The Pune Municipal Corporation’s (PMC’s) efforts to reduce the emission of carbon may not have yielded much result, as a recent report tabled in the civic body’s general body states that urbanisation has led to an almost 29 per cent increase in the emission of carbon and other greenhouse gases in the last six years, raising serious environmental concerns.
In the Environment Status Report (ESR) tabled on Wednesday, the civic administration said the International Council for Local Environment Initiative (ICLEI) prepared a carbon inventory for the civic body in 2016-17, and found that greenhouse gas emission in the city was as high as 60,11,474 tonnes.
The earlier carbon inventory, done by The Energy and Resources Institute (TERI) in 2010-11, had calculated that greenhouse gas emission in the city was about 46,61,064.20 tonnes.
The maximum emission — of 19.43 lakh tonnes — was from residential categories, due to the consumption of electricity and petroleum products, followed by the transport category, with 13.72 lakh tonnes, the industrial category, with 11.28 lakh tonnes, and 11.04 lakh tonnes from commercial category. The rest was from other categories as well as the PMC, which releases 2.19 lakh tonnes from power consumption for water treatment, sewage treatment and street lights.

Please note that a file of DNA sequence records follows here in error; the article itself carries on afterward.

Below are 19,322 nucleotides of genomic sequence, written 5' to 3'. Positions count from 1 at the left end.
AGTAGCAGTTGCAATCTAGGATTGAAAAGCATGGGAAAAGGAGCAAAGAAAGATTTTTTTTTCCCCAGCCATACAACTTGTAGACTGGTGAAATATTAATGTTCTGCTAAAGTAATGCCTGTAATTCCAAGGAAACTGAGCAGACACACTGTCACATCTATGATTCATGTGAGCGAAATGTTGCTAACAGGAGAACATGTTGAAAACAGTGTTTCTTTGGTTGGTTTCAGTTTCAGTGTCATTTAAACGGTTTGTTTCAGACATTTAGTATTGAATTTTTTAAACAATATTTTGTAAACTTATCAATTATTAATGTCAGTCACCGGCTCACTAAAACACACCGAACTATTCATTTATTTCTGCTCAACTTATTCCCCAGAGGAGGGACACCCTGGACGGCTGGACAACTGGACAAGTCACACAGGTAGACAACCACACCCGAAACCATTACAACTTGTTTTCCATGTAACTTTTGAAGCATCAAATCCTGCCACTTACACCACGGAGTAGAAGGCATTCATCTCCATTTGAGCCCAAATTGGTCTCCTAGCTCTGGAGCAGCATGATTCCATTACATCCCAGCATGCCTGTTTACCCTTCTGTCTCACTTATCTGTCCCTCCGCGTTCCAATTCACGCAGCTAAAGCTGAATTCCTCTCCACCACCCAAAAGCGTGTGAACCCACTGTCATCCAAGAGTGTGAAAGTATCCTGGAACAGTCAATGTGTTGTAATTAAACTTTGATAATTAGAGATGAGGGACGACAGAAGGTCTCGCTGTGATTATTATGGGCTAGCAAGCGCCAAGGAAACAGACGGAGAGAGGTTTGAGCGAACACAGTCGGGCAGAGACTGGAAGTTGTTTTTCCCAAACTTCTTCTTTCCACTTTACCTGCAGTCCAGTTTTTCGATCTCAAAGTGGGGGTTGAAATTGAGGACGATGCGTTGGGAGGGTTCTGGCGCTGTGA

The ESR also revealed that a total energy of 2.47 crore gigajoules was consumed in the city in 2016-17. The electricity consumption in the city has increased for the residential sector, but has reduced in the commercial and industrial sector.
On a positive note, the use of renewable energy has increased in Pune due to the discount offered by the PMC in property tax for housing societies that take environment-friendly measures.
As many as 58,997 properties have set up vermiculture projects, 32,915 properties have installed solar energy units and 10,485 properties have set up rainwater harvesting projects.
The city generates 2,100 tonnes of solid waste every day, of which 1,078 tonnes is processed, and there are plans to set up seven plants to process the remaining amount.
Noise pollution, however, remains a major area of concern, with residential and other localities recording sound levels higher than the normal range.
‘Number of pigeons increasing’
The city is facing a serious problem due to the increasing number of pigeons, stated the Environment Status Report. “There has been an increase in the number of local residents feeding the pigeons… it has increased the population of pigeons in the city, which find places to nest in the terrace of tall buildings and even in unused areas in densely crowded colonies,” it said.
The report warns that feeding or getting in contact with pigeons can cause health issues. Pigeon droppings can also cause a fungal infection in humans. PMC has urged local residents not to feed pigeons.